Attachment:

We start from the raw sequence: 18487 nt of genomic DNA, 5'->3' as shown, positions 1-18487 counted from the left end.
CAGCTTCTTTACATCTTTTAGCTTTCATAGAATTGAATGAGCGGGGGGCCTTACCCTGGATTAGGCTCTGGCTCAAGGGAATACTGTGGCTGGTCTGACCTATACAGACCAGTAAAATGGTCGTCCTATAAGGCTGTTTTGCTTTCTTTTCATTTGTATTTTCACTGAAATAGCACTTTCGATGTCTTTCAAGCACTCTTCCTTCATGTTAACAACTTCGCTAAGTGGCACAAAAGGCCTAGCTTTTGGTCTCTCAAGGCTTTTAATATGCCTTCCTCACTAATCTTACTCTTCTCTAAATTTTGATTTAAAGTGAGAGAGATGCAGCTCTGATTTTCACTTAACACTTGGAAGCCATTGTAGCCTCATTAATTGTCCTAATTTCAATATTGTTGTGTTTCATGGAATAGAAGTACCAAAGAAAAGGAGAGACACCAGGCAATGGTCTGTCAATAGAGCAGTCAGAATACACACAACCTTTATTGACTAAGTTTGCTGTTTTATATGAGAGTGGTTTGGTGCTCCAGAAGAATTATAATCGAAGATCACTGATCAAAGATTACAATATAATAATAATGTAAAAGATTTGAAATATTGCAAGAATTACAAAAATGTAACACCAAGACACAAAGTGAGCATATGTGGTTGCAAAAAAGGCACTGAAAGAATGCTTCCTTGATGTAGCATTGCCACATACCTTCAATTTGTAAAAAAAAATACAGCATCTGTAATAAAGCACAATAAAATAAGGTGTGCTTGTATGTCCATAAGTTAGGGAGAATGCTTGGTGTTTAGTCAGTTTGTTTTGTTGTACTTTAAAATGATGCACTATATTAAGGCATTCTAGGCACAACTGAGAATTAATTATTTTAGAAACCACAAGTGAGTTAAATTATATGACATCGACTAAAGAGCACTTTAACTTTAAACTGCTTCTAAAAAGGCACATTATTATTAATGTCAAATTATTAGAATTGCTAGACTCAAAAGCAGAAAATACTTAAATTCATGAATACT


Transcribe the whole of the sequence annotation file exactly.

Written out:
We start from the raw sequence: 18487 nt of genomic DNA, 5'->3' as shown, positions 1-18487 counted from the left end.
CAGCTTCTTTACATCTTTTAGCTTTCATAGAATTGAATGAGCGGGGGGCCTTACCCTGGATTAGGCTCTGGCTCAAGGGAATACTGTGGCTGGTCTGACCTATACAGACCAGTAAAATGGTCGTCCTATAAGGCTGTTTTGCTTTCTTTTCATTTGTATTTTCACTGAAATAGCACTTTCGATGTCTTTCAAGCACTCTTCCTTCATGTTAACAACTTCGCTAAGTGGCACAAAAGGCCTAGCTTTTGGTCTCTCAAGGCTTTTAATATGCCTTCCTCACTAATCTTACTCTTCTCTAAATTTTGATTTAAAGTGAGAGAGATGCAGCTCTGATTTTCACTTAACACTTGGAAGCCATTGTAGCCTCATTAATTGTCCTAATTTCAATATTGTTGTGTTTCATGGAATAGAAGTACCAAAGAAAAGGAGAGACACCAGGCAATGGTCTGTCAATAGAGCAGTCAGAATACACACAACCTTTATTGACTAAGTTTGCTGTTTTATATGAGAGTGGTTTGGTGCTCCAGAAGAATTATAATCGAAGATCACTGATCAAAGATTACAATATAATAATAATGTAAAAGATTTGAAATATTGCAAGAATTACAAAAATGTAACACCAAGACACAAAGTGAGCATATGTGGTTGCAAAAAAGGCACTGAAAGAATGCTTCCTTGATGTAGCATTGCCACATACCTTCAATTTGTAAAAAAAAATACAGCATCTGTAATAAAGCACAATAAAATAAGGTGTGCTTGTATGTCCATAAGTTAGGGAGAATGCTTGGTGTTTAGTCAGTTTGTTTTGTTGTACTTTAAAATGATGCACTATATTAAGGCATTCTAGGCACAACTGAGAATTAATTATTTTAGAAACCACAAGTGAGTTAAATTATATGACATCGACTAAAGAGCACTTTAACTTTAAACTGCTTCTAAAAAGGCACATTATTATTAATGTCAAATTATTAGAATTGCTAGACTCAAAAGCAGAAAATACTTAAATTCATGAATACT